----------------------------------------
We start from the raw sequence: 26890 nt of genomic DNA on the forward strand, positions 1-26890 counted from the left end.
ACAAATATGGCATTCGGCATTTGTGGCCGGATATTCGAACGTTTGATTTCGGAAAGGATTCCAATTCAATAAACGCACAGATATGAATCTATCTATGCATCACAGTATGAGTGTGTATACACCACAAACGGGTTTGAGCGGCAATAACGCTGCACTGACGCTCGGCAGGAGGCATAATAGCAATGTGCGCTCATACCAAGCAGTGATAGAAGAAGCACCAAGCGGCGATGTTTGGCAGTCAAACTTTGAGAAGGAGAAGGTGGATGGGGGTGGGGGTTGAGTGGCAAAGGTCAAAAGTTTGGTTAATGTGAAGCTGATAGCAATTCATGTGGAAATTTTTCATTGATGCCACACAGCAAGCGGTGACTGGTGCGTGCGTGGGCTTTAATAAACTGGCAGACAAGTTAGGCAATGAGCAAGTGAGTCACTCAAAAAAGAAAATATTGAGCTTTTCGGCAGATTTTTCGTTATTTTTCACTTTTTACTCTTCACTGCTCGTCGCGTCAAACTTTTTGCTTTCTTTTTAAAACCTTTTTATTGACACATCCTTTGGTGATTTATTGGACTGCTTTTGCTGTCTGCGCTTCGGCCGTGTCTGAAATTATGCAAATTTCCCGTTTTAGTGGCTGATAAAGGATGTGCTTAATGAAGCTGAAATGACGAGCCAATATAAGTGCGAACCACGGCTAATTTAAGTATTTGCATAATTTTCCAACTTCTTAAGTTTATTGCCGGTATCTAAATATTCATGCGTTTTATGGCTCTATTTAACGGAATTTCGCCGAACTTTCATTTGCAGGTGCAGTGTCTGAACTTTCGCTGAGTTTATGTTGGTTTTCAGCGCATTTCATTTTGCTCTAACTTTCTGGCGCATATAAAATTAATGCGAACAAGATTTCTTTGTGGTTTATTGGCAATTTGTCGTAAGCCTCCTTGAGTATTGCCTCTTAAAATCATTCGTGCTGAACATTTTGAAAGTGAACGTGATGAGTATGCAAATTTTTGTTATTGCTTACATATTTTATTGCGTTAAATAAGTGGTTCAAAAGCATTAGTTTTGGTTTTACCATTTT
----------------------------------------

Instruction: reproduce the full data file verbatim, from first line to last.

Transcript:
We start from the raw sequence: 26890 nt of genomic DNA on the forward strand, positions 1-26890 counted from the left end.
ACAAATATGGCATTCGGCATTTGTGGCCGGATATTCGAACGTTTGATTTCGGAAAGGATTCCAATTCAATAAACGCACAGATATGAATCTATCTATGCATCACAGTATGAGTGTGTATACACCACAAACGGGTTTGAGCGGCAATAACGCTGCACTGACGCTCGGCAGGAGGCATAATAGCAATGTGCGCTCATACCAAGCAGTGATAGAAGAAGCACCAAGCGGCGATGTTTGGCAGTCAAACTTTGAGAAGGAGAAGGTGGATGGGGGTGGGGGTTGAGTGGCAAAGGTCAAAAGTTTGGTTAATGTGAAGCTGATAGCAATTCATGTGGAAATTTTTCATTGATGCCACACAGCAAGCGGTGACTGGTGCGTGCGTGGGCTTTAATAAACTGGCAGACAAGTTAGGCAATGAGCAAGTGAGTCACTCAAAAAAGAAAATATTGAGCTTTTCGGCAGATTTTTCGTTATTTTTCACTTTTTACTCTTCACTGCTCGTCGCGTCAAACTTTTTGCTTTCTTTTTAAAACCTTTTTATTGACACATCCTTTGGTGATTTATTGGACTGCTTTTGCTGTCTGCGCTTCGGCCGTGTCTGAAATTATGCAAATTTCCCGTTTTAGTGGCTGATAAAGGATGTGCTTAATGAAGCTGAAATGACGAGCCAATATAAGTGCGAACCACGGCTAATTTAAGTATTTGCATAATTTTCCAACTTCTTAAGTTTATTGCCGGTATCTAAATATTCATGCGTTTTATGGCTCTATTTAACGGAATTTCGCCGAACTTTCATTTGCAGGTGCAGTGTCTGAACTTTCGCTGAGTTTATGTTGGTTTTCAGCGCATTTCATTTTGCTCTAACTTTCTGGCGCATATAAAATTAATGCGAACAAGATTTCTTTGTGGTTTATTGGCAATTTGTCGTAAGCCTCCTTGAGTATTGCCTCTTAAAATCATTCGTGCTGAACATTTTGAAAGTGAACGTGATGAGTATGCAAATTTTTGTTATTGCTTACATATTTTATTGCGTTAAATAAGTGGTTCAAAAGCATTAGTTTTGGTTTTACCATTTT